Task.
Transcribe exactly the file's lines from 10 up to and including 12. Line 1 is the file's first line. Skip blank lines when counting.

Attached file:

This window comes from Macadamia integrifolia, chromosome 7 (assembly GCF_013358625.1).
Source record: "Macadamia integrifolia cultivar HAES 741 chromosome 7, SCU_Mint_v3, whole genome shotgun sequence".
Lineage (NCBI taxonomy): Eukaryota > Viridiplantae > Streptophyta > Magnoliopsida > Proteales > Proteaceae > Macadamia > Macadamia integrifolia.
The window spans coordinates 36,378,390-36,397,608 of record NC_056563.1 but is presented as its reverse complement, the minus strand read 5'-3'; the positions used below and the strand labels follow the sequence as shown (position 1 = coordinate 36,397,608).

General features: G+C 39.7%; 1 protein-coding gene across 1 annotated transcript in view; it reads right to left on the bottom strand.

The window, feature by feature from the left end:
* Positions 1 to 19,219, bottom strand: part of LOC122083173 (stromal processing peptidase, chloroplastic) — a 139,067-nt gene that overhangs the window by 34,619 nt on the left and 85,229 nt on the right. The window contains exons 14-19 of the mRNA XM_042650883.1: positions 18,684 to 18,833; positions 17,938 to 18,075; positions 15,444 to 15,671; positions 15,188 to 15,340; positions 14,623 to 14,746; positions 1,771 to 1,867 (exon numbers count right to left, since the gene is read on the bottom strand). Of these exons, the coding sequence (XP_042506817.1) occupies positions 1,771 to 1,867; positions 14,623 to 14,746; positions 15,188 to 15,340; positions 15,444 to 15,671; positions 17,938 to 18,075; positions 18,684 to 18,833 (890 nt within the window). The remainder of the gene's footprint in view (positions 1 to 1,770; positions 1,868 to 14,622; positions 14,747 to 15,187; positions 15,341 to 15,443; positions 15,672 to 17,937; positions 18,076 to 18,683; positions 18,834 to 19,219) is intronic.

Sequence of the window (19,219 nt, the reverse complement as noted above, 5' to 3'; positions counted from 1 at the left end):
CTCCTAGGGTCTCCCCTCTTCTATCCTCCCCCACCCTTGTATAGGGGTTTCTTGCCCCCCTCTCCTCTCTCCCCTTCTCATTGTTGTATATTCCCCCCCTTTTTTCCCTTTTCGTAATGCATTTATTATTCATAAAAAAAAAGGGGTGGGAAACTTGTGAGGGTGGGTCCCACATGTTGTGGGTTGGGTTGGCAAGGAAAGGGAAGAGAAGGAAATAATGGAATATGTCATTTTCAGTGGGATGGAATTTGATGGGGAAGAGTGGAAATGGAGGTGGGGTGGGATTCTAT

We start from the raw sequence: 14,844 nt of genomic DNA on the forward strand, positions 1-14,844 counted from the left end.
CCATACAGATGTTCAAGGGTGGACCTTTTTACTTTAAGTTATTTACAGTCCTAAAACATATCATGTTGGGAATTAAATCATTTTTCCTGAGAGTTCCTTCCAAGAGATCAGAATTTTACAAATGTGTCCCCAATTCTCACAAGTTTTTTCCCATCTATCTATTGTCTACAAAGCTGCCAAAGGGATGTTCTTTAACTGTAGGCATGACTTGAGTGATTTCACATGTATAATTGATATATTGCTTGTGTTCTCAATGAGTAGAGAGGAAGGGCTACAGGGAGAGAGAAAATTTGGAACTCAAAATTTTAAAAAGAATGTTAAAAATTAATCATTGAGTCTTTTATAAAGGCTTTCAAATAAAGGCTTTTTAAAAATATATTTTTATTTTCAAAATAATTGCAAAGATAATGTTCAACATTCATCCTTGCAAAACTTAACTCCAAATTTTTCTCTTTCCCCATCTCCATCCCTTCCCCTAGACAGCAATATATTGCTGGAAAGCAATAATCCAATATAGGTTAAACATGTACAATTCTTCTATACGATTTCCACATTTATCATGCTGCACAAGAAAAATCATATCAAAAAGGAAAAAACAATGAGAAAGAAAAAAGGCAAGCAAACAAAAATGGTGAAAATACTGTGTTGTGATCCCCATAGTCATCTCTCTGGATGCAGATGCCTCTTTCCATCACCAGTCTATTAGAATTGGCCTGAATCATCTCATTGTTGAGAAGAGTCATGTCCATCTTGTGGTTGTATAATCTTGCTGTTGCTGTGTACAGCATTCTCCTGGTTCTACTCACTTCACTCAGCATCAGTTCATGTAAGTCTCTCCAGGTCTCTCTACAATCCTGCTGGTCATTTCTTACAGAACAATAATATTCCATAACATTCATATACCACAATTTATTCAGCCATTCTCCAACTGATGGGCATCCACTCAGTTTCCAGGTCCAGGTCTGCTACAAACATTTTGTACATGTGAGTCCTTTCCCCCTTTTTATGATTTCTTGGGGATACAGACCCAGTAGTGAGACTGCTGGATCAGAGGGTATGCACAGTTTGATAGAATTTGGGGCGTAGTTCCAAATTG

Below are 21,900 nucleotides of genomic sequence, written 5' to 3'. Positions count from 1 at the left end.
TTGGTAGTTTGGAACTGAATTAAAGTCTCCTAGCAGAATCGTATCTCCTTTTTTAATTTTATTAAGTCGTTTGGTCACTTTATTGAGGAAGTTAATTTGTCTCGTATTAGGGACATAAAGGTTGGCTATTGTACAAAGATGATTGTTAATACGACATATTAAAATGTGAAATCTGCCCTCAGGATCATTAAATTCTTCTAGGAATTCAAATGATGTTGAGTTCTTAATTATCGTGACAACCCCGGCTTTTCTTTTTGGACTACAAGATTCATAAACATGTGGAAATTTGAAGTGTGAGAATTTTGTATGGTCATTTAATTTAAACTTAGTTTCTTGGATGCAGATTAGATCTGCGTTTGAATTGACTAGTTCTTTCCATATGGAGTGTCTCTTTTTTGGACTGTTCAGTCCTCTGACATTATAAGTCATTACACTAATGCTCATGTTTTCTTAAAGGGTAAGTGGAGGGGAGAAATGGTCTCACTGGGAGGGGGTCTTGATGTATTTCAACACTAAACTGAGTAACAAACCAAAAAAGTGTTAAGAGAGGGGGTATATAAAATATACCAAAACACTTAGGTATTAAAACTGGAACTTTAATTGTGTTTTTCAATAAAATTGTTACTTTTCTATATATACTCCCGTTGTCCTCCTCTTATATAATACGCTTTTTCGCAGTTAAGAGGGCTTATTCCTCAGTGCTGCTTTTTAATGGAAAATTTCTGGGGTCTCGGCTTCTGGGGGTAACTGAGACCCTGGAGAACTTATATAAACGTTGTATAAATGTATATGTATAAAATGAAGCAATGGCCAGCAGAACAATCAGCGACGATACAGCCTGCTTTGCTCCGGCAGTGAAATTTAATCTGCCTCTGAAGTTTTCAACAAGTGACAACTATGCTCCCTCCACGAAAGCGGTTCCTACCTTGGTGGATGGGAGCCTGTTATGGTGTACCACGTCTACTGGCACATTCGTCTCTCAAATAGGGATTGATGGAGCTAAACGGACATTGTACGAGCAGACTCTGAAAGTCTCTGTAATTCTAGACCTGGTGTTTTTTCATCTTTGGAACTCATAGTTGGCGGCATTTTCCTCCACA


We start from the raw sequence: 14,844 nt of genomic DNA on the forward strand, positions 1-14,844 counted from the left end.
CCATACAGATGTTCAAGGGTGGACCTTTTTACTTTAAGTTATTTACAGTCCTAAAACATATCATGTTGGGAATTAAATCATTTTTCCTGAGAGTTCCTTCCAAGAGATCAGAATTTTACAAATGTGTCCCCAATTCTCACAAGTTTTTTCCCATCTATCTATTGTCTACAAAGCTGCCAAAGGGATGTTCTTTAACTGTAGGCATGACTTGAGTGATTTCACATGTATAATTGATATATTGCTTGTGTTCTCAATGAGTAGAGAGGAAGGGCTACAGGGAGAGAGAAAATTTGGAACTCAAAATTTTAAAAAGAATGTTAAAAATTAATCATTGAGTCTTTTATAAAGGCTTTCAAATAAAGGCTTTTTAAAAATATATTTTTATTTTCAAAATAATTGCAAAGATAATGTTCAACATTCATCCTTGCAAAACTTAACTCCAAATTTTTCTCTTTCCCCATCTCCATCCCTTCCCCTAGACAGCAATATATTGCTGGAAAGCAATAATCCAATATAGGTTAAACATGTACAATTCTTCTATACGATTTCCACATTTATCATGCTGCACAAGAAAAATCATATCAAAAAGGAAAAAACAATGAGAAAGAAAAAAGGCAAGCAAACAAAAATGGTGAAAATACTGTGTTGTGATCCCCATAGTCATCTCTCTGGATGCAGATGCCTCTTTCCATCACCAGTCTATTAGAATTGGCCTGAATCATCTCATTGTTGAGAAGAGTCATGTCCATCTTGTGGTTGTATAATCTTGCTGTTGCTGTGTACAGCATTCTCCTGGTTCTACTCACTTCACTCAGCATCAGTTCATGTAAGTCTCTCCAGGTCTCTCTACAATCCTGCTGGTCATTTCTTACAGAACAATAATATTCCATAACATTCATATACCACAATTTATTCAGCCATTCTCCAACTGATGGGCATCCACTCAGTTTCCAGGTCCAGGTCTGCTACAAACATTTTGTACATGTGAGTCCTTTCCCCCTTTTTATGATTTCTTGGGGATACAGACCCAGTAGTGAGACTGCTGGATCAGAGGGTATGCACAGTTTGATAGAATTTGGGGCGTAGTTCCAAATTG

Below are 21,900 nucleotides of genomic sequence, written 5' to 3'. Positions count from 1 at the left end.